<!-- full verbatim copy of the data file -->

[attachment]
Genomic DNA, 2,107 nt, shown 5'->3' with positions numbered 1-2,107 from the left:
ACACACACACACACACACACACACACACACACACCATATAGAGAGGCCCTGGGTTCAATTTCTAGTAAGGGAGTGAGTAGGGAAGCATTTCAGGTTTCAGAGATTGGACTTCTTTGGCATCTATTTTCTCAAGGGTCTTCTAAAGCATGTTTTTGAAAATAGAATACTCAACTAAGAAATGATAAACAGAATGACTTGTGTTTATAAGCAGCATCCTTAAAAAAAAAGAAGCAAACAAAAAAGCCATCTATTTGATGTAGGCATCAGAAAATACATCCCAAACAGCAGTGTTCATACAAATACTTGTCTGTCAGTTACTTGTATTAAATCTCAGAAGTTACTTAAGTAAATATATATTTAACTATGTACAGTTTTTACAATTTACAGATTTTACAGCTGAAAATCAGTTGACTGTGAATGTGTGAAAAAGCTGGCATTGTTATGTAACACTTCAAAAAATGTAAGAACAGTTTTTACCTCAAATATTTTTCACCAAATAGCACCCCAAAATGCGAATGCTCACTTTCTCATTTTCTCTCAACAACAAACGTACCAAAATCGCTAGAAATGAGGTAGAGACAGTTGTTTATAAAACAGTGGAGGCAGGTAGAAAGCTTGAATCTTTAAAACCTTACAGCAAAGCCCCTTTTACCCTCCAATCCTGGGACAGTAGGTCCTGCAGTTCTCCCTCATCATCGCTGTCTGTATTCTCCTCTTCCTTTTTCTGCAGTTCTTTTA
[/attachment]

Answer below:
Genomic DNA, 2,107 nt, shown 5'->3' with positions numbered 1-2,107 from the left:
ACACACACACACACACACACACACACACACACACCATATAGAGAGGCCCTGGGTTCAATTTCTAGTAAGGGAGTGAGTAGGGAAGCATTTCAGGTTTCAGAGATTGGACTTCTTTGGCATCTATTTTCTCAAGGGTCTTCTAAAGCATGTTTTTGAAAATAGAATACTCAACTAAGAAATGATAAACAGAATGACTTGTGTTTATAAGCAGCATCCTTAAAAAAAAAGAAGCAAACAAAAAAGCCATCTATTTGATGTAGGCATCAGAAAATACATCCCAAACAGCAGTGTTCATACAAATACTTGTCTGTCAGTTACTTGTATTAAATCTCAGAAGTTACTTAAGTAAATATATATTTAACTATGTACAGTTTTTACAATTTACAGATTTTACAGCTGAAAATCAGTTGACTGTGAATGTGTGAAAAAGCTGGCATTGTTATGTAACACTTCAAAAAATGTAAGAACAGTTTTTACCTCAAATATTTTTCACCAAATAGCACCCCAAAATGCGAATGCTCACTTTCTCATTTTCTCTCAACAACAAACGTACCAAAATCGCTAGAAATGAGGTAGAGACAGTTGTTTATAAAACAGTGGAGGCAGGTAGAAAGCTTGAATCTTTAAAACCTTACAGCAAAGCCCCTTTTACCCTCCAATCCTGGGACAGTAGGTCCTGCAGTTCTCCCTCATCATCGCTGTCTGTATTCTCCTCTTCCTTTTTCTGCAGTTCTTTTA